Visits to the doctor led to hospital consultations, and it was discovered that the young man had a form of muscle-wasting disease, something that without having a high level of fitness could have left him unable to live a normal functional lifestyle, which in turn could have halted his fitness journey.
"I was being seen by a neurologist in the hospital for the past three years," he says. "It affected my power and my strength.
"The main problem was I had poor muscle development below my knees and there was a possibility of that getting worse. Luckily, I have reversed the condition through fitness.
"I had gone to the doctor about weakness in my lower body. I was finding it hard to do things that the average person could do while growing up.
"It's all to do with the nerves - because the legs are the furthest away from the brain, this caused the issues.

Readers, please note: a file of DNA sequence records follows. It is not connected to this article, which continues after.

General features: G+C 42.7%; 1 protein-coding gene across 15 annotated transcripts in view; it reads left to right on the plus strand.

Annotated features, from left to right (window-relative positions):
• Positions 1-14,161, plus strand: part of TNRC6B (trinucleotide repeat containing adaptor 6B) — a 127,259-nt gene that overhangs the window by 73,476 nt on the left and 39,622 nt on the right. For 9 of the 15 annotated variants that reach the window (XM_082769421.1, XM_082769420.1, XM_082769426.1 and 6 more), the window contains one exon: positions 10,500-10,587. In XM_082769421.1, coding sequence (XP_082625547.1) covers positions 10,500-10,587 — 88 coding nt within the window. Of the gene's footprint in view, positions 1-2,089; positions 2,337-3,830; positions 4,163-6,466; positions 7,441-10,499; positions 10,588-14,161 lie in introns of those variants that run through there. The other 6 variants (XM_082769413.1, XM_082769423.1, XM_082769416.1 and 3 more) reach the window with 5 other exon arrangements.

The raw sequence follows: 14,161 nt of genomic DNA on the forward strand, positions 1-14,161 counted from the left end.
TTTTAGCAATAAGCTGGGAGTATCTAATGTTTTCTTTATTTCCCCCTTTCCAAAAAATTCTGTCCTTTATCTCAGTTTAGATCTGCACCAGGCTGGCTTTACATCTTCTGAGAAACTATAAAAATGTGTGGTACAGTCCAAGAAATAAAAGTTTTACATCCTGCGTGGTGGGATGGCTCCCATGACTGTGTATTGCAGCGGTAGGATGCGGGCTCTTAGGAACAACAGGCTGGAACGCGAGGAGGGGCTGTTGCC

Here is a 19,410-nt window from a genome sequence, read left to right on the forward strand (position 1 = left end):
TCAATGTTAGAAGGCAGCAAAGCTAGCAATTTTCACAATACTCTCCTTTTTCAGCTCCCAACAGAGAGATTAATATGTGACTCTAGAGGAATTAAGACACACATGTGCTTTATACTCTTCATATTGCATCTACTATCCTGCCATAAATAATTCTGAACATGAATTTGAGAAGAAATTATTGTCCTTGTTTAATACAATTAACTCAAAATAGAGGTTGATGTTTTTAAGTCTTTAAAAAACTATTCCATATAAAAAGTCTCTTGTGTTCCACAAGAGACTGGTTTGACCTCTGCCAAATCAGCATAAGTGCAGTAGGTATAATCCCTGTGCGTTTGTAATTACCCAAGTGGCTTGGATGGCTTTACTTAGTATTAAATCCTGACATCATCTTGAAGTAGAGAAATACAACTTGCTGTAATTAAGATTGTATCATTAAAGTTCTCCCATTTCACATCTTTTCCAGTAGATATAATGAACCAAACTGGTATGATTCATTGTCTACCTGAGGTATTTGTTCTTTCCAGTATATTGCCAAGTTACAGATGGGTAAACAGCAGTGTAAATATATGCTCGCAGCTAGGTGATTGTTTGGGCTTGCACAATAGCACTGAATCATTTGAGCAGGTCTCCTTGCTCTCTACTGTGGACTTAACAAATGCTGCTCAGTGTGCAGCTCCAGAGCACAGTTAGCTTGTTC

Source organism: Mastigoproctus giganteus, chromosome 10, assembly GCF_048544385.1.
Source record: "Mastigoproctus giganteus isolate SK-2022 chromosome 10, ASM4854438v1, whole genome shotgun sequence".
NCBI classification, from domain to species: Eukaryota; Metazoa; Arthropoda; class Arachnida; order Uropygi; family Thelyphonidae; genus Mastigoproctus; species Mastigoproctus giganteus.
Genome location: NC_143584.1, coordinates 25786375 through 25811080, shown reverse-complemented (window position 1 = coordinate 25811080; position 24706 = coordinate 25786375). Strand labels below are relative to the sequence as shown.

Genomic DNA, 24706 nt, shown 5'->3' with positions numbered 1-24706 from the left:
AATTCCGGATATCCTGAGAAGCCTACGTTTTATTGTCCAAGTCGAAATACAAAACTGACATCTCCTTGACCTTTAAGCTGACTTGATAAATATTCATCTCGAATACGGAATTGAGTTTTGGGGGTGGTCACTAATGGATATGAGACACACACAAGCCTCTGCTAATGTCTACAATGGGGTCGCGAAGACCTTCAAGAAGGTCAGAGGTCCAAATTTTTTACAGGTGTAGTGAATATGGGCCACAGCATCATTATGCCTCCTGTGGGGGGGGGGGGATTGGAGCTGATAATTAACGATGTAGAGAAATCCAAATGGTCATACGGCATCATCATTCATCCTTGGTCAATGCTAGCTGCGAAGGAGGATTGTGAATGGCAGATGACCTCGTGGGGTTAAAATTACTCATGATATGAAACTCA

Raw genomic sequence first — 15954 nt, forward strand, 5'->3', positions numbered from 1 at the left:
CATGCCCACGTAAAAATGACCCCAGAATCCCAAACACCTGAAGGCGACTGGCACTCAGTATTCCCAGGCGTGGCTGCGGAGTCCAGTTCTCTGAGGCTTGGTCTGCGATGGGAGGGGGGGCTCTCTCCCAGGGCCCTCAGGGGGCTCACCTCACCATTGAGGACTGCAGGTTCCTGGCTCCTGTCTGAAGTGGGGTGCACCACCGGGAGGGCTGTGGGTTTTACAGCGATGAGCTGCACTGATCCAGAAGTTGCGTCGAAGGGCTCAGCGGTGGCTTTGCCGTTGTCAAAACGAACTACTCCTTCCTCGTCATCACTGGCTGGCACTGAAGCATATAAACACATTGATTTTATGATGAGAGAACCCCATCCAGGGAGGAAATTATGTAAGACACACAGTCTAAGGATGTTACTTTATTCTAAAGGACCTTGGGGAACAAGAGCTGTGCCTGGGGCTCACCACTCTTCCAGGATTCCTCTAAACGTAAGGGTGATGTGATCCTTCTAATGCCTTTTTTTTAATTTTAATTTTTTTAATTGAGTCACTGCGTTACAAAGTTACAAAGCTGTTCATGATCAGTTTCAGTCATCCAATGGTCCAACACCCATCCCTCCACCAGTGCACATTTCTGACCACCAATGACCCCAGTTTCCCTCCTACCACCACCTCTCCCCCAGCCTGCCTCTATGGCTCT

"My upper body was well-developed compared to my lower body because of the disorder.
"That's why I have continued to focus on my lower-body strength development, which I feel has transformed my lifestyle.
"It wasn't really a shock when the doctor mentioned symptoms of distal myopathy. I had researched everything and knew everything, and I was so in tune with my body. I just wanted treatment - that was my main goal.
"It has been a long road and I still haven't got a firm, concrete diagnosis after three years, so all I could do was to try and strengthen my body.
"If I hadn't started going to the gym and working on myself, it's hard to say where I'd be.
"The condition could have been much worse. I could have been left with mobility issues and I could have been in a wheelchair.
"It's funny how things fall into place and how I started the gym after Josh died and then used it to combat my muscle condition. I sometimes find white feathers, and when anything good happens in my life, I always think it's something to do with those looking down on me.
"I think it might have been Josh who guided me to the gym. He was a kickboxer. If he had been here still, we would have been training together.
"I feel close to Josh in the gym. Going there is my way of dealing with things. I can go and just be by myself, be in tune with myself. I just put my headphones on and away I go."